Dates and Venue 2 June 7:30pm; 3 June 3:30pm & 7:30pm; 4 June 3:30pm & 7:30pm; 5 June 1:00pm & 5:00pm | Abbotsford Entertainment & Sports Centre
Reviewer Cassie Silva
Since its 1999 premiere in Montreal, this production has delighted and amazed over seven million people around the world. At tonight's show, an arena full of Abbotsfordians became the newest audience inductees to be most definitely dazzled.
Dralion features 50 performers - acrobats, gymnasts, musicians and singers - who take to the Sky, Sea, and Earth to represent the four elements - Air, Water, Fire and Earth, overseen by the character “Little Buddha” (Lia Paredes). The show’s name Dralion is a combination of the traditional Chinese Dragon (representing the East) and Lion (representing the West) and even featured several dancing dralions, who are more nimble creatures than you’d have guessed from the description above. Crowd favourites of the night included Amanda Orozco performing the Aerial Pas de Une, hand balancing superstar Han Yuzen, and juggler Vladislav Myagkostupov. This show was great family entertainment – I noticed audience members ranging from kindergartners to their grandparents, and while there was some minor risqué humour for the adults, it went well above the heads of the kids in the crowd.
It was the clown act – Vincenti (Juan Carlos Bratoz), Alberti (Michael Edward Hugues) and Giovanni (Facundo Gimenez) that really stole the show with their silly antics and audience interaction. The clowns helped audience members with their coats before the show began, taped the entire front row to their seats, and even arranged an impromptu wedding (complete with confetti) for one unsuspecting audience member attempting to walk down the aisle to find her seat.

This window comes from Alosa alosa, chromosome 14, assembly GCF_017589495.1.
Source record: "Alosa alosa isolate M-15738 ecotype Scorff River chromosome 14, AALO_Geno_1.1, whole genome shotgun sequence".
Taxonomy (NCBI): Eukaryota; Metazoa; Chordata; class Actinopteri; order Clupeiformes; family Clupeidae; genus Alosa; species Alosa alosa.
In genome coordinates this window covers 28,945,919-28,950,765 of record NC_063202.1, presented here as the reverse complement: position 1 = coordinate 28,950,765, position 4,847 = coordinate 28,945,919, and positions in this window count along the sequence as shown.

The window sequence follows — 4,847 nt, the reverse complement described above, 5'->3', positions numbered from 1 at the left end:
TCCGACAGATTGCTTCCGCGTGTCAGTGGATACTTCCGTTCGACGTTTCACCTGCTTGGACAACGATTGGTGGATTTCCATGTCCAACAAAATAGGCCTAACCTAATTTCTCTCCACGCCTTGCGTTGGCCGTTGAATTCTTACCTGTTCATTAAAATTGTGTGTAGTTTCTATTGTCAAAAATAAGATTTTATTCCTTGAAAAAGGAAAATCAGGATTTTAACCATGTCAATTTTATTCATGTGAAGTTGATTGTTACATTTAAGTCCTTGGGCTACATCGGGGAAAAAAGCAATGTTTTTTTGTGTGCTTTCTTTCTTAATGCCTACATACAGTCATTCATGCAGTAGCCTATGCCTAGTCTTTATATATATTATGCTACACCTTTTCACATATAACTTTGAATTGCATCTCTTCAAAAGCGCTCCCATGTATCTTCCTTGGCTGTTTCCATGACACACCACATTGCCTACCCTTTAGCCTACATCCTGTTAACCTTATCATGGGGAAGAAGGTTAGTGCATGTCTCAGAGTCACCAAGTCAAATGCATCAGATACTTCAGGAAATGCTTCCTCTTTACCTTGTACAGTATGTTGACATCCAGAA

The most impressive act for me was the gravity-defying trampoline scene featuring the talents of Yakau Rakitski, Alex Cuenca, Hiroi Tokuma, Marina Vorobyeva and Dmytro Negodin. These performers nimbly bounced from trampoline to platform, and even ran up walls, causing the audience members around me to repeat the same word over and over – “How? How?” Other jaw-dropping acts included a human pyramid of acrobats skipping rope, and a scene with a dozen performers jumping through hoops that caused the audience to collectively hold its breath until they finished. What was refreshing about Cirque’s show is that even though the performers are all professionals who have likely been performing the show over and over, they never looked bored. Rather, they smirked and grinned at the audience after performing a particularly challenging stunt as if surprised to be able to say “Gee, I’m glad that one worked out for me tonight!”
The show was a visual
delight, with gorgeous costumes (featuring unusual materials ranging
from emu feathers and horse hair to window screen and bubble wrap) and
a fascinating futuristic set complete with trapdoors. Perhaps the best
part was the live band and singers - the evening would have been enjoyable
enough just listening to the music, let alone the mind-blowing feats
performed alongside it. The Abbotsford Entertainment & Sports Centre
was the perfect-sized arena to enjoy a show of this nature – large
enough to allow for the aerial acts yet intimate enough to enjoy the
action from any seat in the house. This was my first time seeing a Cirque
du Soleil show and it definitely won’t be my last!
© 2011 Cassie Silva